Tag Archives: Flexigrid

Friday Fixes

Friday Fragments served a useful purpose, one of which was regularity: funny how Fridays kept coming around.  While I haven’t been in pedagogical fragment mode for awhile, I encounter real life puzzles every day.  Sharing these often helps others who encounter the same problems, or even myself when I need a quick reference down the road.  I just need a reminder and motivator to stop and record these.  I suppose Friday is as good as any.

So here goes the first installment of Friday Fixes: selected problems I encountered during the week and their solutions, along with other sundries.

Spring Loading

Like most form tags, binding a multi-select list in Spring MVC is easy: deceptively so.  All you need is this, right?

<form:select path="myFavorites" id="myFavorites" size="3" multiple="true" class="myList">
	<form:options items="${allChoices}" />

And, of course, the model attribute and/or bean methods to return the allChoices collection and get/set myFavorites.  Well, not so fast.  Turns out, multi-select lists in Spring MVC have always been a bit of a pain, particularly when it comes to making the initial selections (convincing Spring to add the selected attributes) on initial page load.  One pre-selection is fine, but with multiples, the comma-separated list pushed back into the model’s setter is a one-way trip.

Solving this in prior versions of Spring required using an InitBinder whether you otherwise needed one or not.  But for Spring MVC 3, the fix is to just map to collection getter/setters, even if your model wants to use the comma separated list.  For example, use the following getter and change the form:select path to use it: path=”myFavoritesList.

	public List getMyFavoritesList() {
		List list = new ArrayList();
		for (String fav : getMyFavorites().split(",")) {
		return list;

Time(outs) May Change Me…

Between the deadlock event monitor, db2pd, and snapshots, DB2 has long provided good tools for tracking down deadlock culprits.  But for lock timeouts, not so much.  The DB2 folks have tried to improve things lately, but they’ve changed their minds a lot, often adding new tools and then quickly taking them away.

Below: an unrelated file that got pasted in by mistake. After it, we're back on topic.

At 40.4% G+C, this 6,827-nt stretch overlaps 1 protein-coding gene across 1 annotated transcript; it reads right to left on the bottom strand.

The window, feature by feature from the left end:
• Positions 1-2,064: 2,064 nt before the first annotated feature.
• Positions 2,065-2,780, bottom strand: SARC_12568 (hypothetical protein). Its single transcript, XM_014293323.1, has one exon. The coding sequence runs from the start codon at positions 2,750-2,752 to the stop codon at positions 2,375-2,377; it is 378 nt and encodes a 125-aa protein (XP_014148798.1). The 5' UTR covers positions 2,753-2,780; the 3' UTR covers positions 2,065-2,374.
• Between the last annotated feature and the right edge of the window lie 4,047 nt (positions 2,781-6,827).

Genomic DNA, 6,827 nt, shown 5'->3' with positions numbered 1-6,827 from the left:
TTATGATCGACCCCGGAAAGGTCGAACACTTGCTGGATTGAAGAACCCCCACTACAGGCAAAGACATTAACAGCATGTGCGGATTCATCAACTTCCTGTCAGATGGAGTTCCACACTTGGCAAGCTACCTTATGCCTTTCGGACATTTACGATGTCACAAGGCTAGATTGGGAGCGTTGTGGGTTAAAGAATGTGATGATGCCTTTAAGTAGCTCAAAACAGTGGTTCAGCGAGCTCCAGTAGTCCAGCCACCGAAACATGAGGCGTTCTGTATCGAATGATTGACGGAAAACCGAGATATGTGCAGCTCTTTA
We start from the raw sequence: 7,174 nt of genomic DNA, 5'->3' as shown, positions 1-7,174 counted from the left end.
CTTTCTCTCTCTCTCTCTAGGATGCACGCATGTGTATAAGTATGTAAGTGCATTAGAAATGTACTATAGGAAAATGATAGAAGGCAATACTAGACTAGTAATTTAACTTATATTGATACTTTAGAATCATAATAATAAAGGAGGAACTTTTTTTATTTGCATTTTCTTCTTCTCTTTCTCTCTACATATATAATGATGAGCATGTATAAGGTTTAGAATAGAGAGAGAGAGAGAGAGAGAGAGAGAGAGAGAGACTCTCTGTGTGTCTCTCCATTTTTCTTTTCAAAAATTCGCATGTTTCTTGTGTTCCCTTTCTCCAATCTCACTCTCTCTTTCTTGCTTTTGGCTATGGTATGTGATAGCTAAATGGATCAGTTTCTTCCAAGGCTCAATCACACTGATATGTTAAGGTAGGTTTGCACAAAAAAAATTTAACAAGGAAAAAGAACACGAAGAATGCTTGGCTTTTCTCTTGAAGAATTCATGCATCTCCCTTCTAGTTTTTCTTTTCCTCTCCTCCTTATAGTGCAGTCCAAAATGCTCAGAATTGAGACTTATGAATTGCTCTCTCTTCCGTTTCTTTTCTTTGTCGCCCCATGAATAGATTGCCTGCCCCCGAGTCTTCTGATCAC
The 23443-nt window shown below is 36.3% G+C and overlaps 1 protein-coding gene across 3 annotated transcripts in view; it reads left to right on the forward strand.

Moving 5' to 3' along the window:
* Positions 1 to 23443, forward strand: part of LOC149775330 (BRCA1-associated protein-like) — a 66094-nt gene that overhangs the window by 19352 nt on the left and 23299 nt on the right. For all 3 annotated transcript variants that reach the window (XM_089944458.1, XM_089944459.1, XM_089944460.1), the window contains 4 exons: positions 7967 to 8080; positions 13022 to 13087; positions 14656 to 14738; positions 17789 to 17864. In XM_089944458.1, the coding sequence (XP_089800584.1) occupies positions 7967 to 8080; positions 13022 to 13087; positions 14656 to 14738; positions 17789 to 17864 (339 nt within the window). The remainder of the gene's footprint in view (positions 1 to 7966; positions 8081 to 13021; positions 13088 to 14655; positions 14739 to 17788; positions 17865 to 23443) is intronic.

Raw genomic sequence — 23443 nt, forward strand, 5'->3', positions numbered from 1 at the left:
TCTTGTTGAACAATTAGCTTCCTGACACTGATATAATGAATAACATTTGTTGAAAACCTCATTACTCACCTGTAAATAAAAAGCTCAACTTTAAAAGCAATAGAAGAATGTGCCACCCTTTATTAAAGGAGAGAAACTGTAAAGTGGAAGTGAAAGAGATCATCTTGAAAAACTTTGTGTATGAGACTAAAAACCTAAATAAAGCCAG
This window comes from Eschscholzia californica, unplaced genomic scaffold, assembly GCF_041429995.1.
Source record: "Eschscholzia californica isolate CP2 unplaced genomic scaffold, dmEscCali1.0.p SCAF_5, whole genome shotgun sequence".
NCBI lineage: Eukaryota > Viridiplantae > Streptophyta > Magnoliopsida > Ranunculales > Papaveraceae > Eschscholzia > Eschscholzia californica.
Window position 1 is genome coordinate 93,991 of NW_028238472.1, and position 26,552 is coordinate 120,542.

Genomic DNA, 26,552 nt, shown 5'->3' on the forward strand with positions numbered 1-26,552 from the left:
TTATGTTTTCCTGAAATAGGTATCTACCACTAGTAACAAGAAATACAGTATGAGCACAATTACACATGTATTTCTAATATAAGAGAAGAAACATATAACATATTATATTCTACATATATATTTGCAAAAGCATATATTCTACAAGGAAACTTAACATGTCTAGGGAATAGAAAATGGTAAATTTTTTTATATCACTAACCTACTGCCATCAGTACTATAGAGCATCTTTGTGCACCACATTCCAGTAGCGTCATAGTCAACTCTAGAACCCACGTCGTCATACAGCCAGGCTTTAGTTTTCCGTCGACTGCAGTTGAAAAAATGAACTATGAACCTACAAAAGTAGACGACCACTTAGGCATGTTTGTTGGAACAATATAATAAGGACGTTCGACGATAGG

Now that lock timeout event monitors are finally here, many of the other new approaches like db2_capture_locktimeout and db2pdcfg -catch (with db2cos call-out scripts) have been deprecated.  A coworker was concerned about the passing of db2_capture_locktimeout, but it appears it’ll be around a little longer.  For example, the following still works in even the latest 9.7 fixpacks.

db2set db2_capture_locktimeout=on
db2stop & db2start
db2 get db cfg for sample show detail | find /i "timeout"
db2 update db cfg for sample using locktimeout 30
db2 connect to sample
db2 -c- update org set deptname=deptname

Repeat the last two commands in another DB2 Window and then wait for the timeout.  Look for the report under your DIAGPATH, SQLLIB, or Application Data folder; for example: dir db2locktimeout*.* /s.  Even with the latest 9.7 fixpacks, the timeout report can occasionally have some holes in it (like missing SQLs), but it’s still quite useful.

Flexigrid Incantation

Got a Flexigrid with a radio button?  Want to fetch the value of a column on the radio-selected row?  Well, when Flexigrid generates the tds and divs from your colModel, it provides abbr attributes, not ids.  So the usual jQuery shorthands to find by ID don’t apply, and you’re off chasing the more obscure abbr.  For example:

$('.mytable').find('tr').each(function (index, tr) {
	if($(tr).find('input#sequence').attr('checked')) {
		myvalue = $(tr).find('div#myname').val();          // Nope, doesn't work
		myvalue = $('td[abbr="myname"] >div', tr).html();  // Gotta use this

New Toys

My own little Linkapalooza of online tools I found this week and actually used: